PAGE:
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ISPRS Int. J. Geo-Inf. 2013, 2(3), 680-703; doi:10.3390/ijgi2030680
Article

Alpine Glaciology: An Historical Collaboration between Volunteers and Scientists and the Challenge Presented by an Integrated Approach

1,2,* , 1
, 2
, 3
, 1
 and 2
1 Institute for Remote Sensing of the Environment, National Research Council of Italy, Via Bassini 15, I-20133 Milano, Italy 2 Department of Earth and Environmental Sciences, University of Pavia, Via Ferrata 1, I-27100 Pavia, Italy 3 Institute for the Dynamics of Environmental Processes, National Research Council of Italy, Via Pasubio, I-24044 Dalmine (BG), Italy
* Author to whom correspondence should be addressed.
Received: 4 June 2013 / Revised: 15 July 2013 / Accepted: 23 July 2013 / Published: 5 August 2013
(This article belongs to the Special Issue Collaborative Mapping)
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Abstract

European Alpine glaciology has a long tradition of studies and activities, in which researchers have often relied on the field work of some specialized volunteer operators. Despite the remarkable results of this cooperation, some problems in field data harmonization and in covering the whole range of monitored glaciers are still present. Moreover, dynamics of reduction, fragmentation and decline, which in recent decades characterize Alpine glaciers, make more urgent the need to improve spatial and temporal monitoring, still maintaining adequate quality standards. Scientific field monitoring activities on Alpine glaciers run parallel to a number of initiatives by individuals and amateur associations, keepers of alternative, experiential and para-scientific knowledge of the glacial environment. Problems of harmonization, coordination, recruitment and updating can be addressed with the help of a collaborative approach—citizen science-like—in which the scientific coordination guarantees information quality and web 2.0 tools operate as mediators between expert glaciologists and non-expert contributors. This paper gives an overview of glaciological information currently produced in the European Alpine region, representing it in an organized structure, functional to the discussion. An empowering solution is then proposed, both methodological and technological, for the integration of multisource data. Its characteristics, potentials and problems are discussed.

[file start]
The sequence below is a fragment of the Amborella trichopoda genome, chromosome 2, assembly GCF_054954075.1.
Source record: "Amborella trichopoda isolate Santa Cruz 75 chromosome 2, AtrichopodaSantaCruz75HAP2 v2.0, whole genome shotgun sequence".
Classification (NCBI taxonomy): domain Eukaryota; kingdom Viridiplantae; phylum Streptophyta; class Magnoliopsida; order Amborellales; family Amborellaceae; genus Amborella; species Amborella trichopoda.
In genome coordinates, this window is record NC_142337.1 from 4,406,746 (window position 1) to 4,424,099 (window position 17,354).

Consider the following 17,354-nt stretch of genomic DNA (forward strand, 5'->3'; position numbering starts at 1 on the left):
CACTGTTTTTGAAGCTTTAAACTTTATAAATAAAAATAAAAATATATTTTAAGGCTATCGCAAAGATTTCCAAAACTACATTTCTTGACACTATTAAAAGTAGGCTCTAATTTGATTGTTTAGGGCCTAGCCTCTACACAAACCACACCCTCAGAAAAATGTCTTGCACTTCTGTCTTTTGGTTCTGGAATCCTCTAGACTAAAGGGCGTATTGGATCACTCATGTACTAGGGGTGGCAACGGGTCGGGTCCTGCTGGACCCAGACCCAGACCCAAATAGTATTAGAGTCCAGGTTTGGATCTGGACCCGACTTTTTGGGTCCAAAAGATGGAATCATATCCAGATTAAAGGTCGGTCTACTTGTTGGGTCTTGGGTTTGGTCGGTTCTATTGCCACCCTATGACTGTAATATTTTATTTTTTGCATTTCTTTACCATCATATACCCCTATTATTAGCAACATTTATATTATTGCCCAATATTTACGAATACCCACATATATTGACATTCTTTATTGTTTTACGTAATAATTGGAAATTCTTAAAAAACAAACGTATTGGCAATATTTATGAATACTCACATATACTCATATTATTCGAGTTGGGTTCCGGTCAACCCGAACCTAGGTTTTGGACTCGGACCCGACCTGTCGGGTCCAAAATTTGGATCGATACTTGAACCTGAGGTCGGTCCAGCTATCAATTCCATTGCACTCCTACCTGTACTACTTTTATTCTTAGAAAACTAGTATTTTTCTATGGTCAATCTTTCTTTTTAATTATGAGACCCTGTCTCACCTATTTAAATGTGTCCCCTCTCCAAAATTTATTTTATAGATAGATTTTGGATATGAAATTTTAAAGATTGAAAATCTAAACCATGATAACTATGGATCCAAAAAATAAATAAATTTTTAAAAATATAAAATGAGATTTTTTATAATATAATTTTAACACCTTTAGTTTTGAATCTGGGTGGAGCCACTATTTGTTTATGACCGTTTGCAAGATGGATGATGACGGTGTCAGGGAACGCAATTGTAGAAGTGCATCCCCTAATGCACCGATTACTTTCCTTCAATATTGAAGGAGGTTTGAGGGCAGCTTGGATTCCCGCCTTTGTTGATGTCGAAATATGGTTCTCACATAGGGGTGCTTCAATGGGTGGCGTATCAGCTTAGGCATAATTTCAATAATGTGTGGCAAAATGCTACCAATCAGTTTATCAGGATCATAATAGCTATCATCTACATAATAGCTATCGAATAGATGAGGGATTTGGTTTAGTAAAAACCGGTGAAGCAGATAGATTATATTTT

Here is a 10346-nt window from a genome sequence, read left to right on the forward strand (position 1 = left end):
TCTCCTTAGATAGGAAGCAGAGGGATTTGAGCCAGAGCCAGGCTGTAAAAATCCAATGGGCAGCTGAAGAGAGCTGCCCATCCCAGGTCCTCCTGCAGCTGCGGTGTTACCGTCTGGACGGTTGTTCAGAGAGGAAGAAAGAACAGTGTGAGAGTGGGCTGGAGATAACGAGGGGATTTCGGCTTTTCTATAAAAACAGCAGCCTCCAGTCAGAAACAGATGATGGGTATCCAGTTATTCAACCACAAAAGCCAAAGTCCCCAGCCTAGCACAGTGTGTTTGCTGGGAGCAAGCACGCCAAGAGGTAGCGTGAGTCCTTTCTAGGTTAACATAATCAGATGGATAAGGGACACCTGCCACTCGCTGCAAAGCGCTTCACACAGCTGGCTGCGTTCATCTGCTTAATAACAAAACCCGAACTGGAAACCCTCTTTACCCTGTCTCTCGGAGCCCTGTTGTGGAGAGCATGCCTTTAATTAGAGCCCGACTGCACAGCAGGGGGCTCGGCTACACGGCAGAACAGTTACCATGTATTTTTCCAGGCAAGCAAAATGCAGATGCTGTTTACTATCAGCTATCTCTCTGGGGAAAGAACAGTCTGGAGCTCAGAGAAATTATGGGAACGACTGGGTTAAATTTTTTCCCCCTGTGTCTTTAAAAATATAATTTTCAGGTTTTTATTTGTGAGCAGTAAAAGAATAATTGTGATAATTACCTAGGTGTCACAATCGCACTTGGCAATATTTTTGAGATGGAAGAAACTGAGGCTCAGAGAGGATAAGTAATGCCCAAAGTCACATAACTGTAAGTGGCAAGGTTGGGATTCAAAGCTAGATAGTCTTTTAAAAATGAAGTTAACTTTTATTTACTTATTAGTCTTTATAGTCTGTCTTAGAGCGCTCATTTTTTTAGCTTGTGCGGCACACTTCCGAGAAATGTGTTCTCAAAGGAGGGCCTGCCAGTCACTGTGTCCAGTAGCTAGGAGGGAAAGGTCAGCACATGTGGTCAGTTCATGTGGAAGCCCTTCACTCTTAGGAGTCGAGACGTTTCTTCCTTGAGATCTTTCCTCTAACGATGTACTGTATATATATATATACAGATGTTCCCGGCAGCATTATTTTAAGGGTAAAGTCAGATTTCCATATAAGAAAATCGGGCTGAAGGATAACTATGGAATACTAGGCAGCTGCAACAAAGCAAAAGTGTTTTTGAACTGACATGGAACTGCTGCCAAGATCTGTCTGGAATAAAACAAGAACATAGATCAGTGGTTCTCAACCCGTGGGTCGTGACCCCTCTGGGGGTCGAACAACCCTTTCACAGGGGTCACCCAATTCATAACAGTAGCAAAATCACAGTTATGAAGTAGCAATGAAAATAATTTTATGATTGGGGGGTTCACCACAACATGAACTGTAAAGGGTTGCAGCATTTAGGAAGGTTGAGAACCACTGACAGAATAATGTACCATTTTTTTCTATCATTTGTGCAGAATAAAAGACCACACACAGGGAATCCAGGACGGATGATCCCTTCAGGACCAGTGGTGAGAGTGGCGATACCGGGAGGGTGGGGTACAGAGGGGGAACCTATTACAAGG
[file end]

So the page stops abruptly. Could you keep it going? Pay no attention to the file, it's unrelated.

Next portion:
Keywords: glaciology; data quality; citizen science; volunteered geographic information; incidental information; data harmonization; data quality glaciology; data quality; citizen science; volunteered geographic information; incidental information; data harmonization; data quality
This is an open access article distributed under the Creative Commons Attribution License which permits unrestricted use, distribution, and reproduction in any medium, provided the original work is properly cited.

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Criscuolo, L.; Pepe, M.; Seppi, R.; Bordogna, G.; Carrara, P.; Zucca, F. Alpine Glaciology: An Historical Collaboration between Volunteers and Scientists and the Challenge Presented by an Integrated Approach. ISPRS Int. J. Geo-Inf. 2013, 2, 680-703.

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